|US5866434||Mar 6, 1996||Feb 2, 1999||Meso Scale Technology||Graphitic nanotubes in luminescence assays|
|US5872422||Dec 20, 1995||Feb 16, 1999||Advanced Technology Materials, Inc.||Carbon fiber-based field emission devices|
|US5872713||Oct 30, 1997||Feb 16, 1999||Mercury Diagnostics, Inc.||Synchronized analyte testing system|
|US5891395||Jan 26, 1998||Apr 6, 1999||Arizona Board Of Regents, A Body Corporate Of The State Of Arizona, Acting For And On Behalf Of Arizona State University||Chemical switch for detection of chemical components|
|US5962863 *||Sep 13, 1995||Oct 5, 1999||The United States Of America As Represented By The Secretary Of The Navy||Laterally disposed nanostructures of silicon on an insulating substrate|
|US6012327||May 12, 1997||Jan 11, 2000||Siemens Aktiengesellschaft||Gas sensor and method for manufacturing the same|
|US6105417||Sep 19, 1997||Aug 22, 2000||Osaka Prefecture||Gas sensor|
|US6162926||Nov 13, 1997||Dec 19, 2000||Sphere Biosystems, Inc.||Multi-substituted fullerenes and methods for their preparation and characterization|
|US6190634 *||Jun 7, 1995||Feb 20, 2001||President And Fellows Of Harvard College||Carbide nanomaterials|
|US6346189 *||Aug 14, 1998||Feb 12, 2002||The Board Of Trustees Of The Leland Stanford Junior University||Carbon nanotube structures made using catalyst islands|
|US6445006 *||Jul 27, 1999||Sep 3, 2002||Advanced Technology Materials, Inc.||Microelectronic and microelectromechanical devices comprising carbon nanotube components, and methods of making same|
|US6528020 *||May 19, 2000||Mar 4, 2003||The Board Of Trustees Of The Leland Stanford Junior University||Carbon nanotube devices|
|US6628053 *||Oct 26, 1998||Sep 30, 2003||Canon Kabushiki Kaisha||Carbon nanotube device, manufacturing method of carbon nanotube device, and electron emitting device|
|US6630772 *||Apr 22, 1999||Oct 7, 2003||Agere Systems Inc.||Device comprising carbon nanotube field emitter structure and process for forming device|
|US6720728 *||May 12, 2003||Apr 13, 2004||Canon Kabushiki Kaisha||Devices containing a carbon nanotube|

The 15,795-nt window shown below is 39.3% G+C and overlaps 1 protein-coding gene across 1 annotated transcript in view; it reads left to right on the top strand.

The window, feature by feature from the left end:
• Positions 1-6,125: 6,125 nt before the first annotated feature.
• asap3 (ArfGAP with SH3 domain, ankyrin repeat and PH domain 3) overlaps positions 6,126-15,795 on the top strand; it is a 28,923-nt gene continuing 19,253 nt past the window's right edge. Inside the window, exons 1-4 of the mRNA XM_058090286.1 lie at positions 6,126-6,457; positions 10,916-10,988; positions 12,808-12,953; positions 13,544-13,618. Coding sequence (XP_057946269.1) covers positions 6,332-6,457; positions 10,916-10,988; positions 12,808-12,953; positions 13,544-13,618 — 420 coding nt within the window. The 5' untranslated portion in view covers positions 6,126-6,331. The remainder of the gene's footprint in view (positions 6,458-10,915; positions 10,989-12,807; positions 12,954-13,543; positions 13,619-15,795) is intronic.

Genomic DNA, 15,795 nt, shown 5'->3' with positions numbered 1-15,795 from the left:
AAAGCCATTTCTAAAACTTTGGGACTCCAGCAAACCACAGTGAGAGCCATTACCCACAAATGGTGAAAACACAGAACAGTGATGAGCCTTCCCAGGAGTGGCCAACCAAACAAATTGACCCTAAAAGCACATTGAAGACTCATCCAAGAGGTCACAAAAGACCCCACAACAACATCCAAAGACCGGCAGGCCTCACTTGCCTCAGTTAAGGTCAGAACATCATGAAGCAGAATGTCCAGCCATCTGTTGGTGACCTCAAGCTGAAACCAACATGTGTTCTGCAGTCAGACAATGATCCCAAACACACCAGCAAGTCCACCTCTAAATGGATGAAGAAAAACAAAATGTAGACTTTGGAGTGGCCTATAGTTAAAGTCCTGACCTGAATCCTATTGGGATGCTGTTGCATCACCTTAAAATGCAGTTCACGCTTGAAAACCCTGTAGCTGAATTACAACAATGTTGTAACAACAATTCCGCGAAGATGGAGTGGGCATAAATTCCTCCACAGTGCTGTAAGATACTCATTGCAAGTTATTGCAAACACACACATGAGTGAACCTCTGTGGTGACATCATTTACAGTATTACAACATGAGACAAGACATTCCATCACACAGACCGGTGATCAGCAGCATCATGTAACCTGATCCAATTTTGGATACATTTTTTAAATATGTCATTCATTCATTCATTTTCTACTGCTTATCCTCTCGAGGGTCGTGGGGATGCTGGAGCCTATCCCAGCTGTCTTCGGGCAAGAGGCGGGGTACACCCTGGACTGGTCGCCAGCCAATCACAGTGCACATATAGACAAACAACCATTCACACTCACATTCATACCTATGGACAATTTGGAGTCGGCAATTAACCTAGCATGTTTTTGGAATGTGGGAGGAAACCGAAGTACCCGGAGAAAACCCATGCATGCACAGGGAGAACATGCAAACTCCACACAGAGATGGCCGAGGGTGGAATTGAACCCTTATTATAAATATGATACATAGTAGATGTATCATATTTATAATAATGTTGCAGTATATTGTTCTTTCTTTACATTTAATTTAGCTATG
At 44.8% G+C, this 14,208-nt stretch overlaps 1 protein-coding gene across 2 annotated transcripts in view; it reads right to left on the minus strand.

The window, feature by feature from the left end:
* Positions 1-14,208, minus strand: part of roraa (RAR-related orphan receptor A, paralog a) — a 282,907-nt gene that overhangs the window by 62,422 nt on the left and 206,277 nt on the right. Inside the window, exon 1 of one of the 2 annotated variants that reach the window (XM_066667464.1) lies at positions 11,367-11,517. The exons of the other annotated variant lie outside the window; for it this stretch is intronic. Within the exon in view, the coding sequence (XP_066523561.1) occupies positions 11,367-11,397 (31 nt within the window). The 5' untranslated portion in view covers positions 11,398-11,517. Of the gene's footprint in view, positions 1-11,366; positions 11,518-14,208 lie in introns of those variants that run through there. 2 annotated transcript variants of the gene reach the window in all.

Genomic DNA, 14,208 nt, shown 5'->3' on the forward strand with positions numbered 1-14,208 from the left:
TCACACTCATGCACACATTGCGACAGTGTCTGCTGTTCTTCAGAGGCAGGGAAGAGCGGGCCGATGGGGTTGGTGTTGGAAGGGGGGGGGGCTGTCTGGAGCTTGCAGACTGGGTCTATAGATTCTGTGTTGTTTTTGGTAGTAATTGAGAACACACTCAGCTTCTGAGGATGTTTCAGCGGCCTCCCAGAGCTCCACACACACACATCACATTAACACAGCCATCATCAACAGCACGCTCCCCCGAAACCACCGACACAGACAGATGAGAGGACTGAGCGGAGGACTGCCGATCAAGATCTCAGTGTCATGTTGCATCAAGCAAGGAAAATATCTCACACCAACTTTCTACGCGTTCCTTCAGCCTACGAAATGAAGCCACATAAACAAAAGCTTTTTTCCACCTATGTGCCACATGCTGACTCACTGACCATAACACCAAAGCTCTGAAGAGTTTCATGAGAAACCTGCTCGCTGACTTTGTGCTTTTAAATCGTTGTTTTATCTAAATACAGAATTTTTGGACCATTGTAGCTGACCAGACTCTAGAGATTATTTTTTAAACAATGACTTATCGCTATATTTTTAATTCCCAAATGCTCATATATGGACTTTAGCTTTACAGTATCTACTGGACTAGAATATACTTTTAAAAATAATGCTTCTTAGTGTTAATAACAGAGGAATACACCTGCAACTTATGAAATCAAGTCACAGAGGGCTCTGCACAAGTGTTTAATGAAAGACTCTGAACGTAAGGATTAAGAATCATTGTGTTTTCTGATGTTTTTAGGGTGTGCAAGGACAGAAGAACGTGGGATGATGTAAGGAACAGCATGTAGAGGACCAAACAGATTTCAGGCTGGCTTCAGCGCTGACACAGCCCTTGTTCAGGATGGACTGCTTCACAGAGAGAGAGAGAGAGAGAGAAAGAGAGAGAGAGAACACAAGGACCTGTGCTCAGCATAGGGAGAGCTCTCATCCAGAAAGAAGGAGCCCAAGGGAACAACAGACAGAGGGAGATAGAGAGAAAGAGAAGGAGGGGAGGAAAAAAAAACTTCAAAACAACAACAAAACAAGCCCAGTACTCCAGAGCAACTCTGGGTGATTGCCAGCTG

|DE2652370A1||Nov 17, 1976||May 18, 1978||Fresenius Chem Pharm Ind||Multiple measurement system for electrochemical analysis - has sensors inserted in chambers in form of recesses in insulating body for flowing fluid to be analysed|
|DE19639226A1||Sep 24, 1996||Mar 26, 1998||Lre Technology Partner Gmbh||Portable appts. for measuring esp. blood sugar concn. with test strips|
|DE19715031A1||Apr 11, 1997||Oct 15, 1998||Boehringer Mannheim Gmbh||Magazin zur Bevorratung von Testelementen|
|DE29620368U1||Nov 22, 1996||Jan 30, 1997||Lre Relais & Elektronik Gmbh||Tragbares Meßgerät zur Auswertung von Teststreifen|
|EP0373413A1||Nov 28, 1989||Jun 20, 1990||Daikin Industries, Limited||Assistant apparatus, test apparatus and method for measuring concentration of test substance in liquid|
|EP0455508A1||May 3, 1991||Nov 6, 1991||THE GENERAL ELECTRIC COMPANY, p.l.c.||Sensor devices|
|EP0732590A2||Jan 9, 1996||Sep 18, 1996||Bayer Corporation||Dispensing instrument for fluid monitoring sensors|
|EP0738666A2||Apr 4, 1996||Oct 23, 1996||Bayer Corporation||Means of handling multiple sensors in a glucose monitoring instrument system|
|EP0811843A2||Jun 3, 1997||Dec 10, 1997||Bayer Corporation||Fluid testing sensor for use in dispensing instruments|
|EP0877250A2||Apr 14, 1998||Nov 11, 1998||Bayer Corporation||Dispensing instrument for fluid monitoring sensors|
|EP0909952A2||Sep 25, 1998||Apr 21, 1999||Matsushita Electric Industrial Co., Ltd.||Biosensor and method for quantitative measurement of a substrate using the same|
|JPH06310976A||Title not available|
|WO1992017778A1||Apr 1, 1992||Oct 15, 1992||Robert Wilson||Analytical devices|
|WO1994010558A1||Nov 1, 1993||May 11, 1994||Enviromed Plc||Electrochemical sensor|
|WO1994019685A1||Feb 18, 1994||Sep 1, 1994||Ohmicron Technology, Inc.||Electrochemical sensor cartridge|
|WO1997048979A1||Jun 17, 1997||Dec 24, 1997||Mercury Diagnostics Inc.||Electrochemical test device and related methods|
|WO1998019159A1||Oct 30, 1997||May 7, 1998||Mercury Diagnostics, Inc.||Synchronized analyte testing system|
|WO1999013100A1||Sep 3, 1998||Mar 18, 1999||Abbott Laboratories||Electrode with thin working layer|
|1||Chen, R.J. "Molecular photodesorption from single-walled carbon nanotubes" Applied Physics Letters, Oct. 2001, vol. 79, No. 14, pp. 2258-2260.|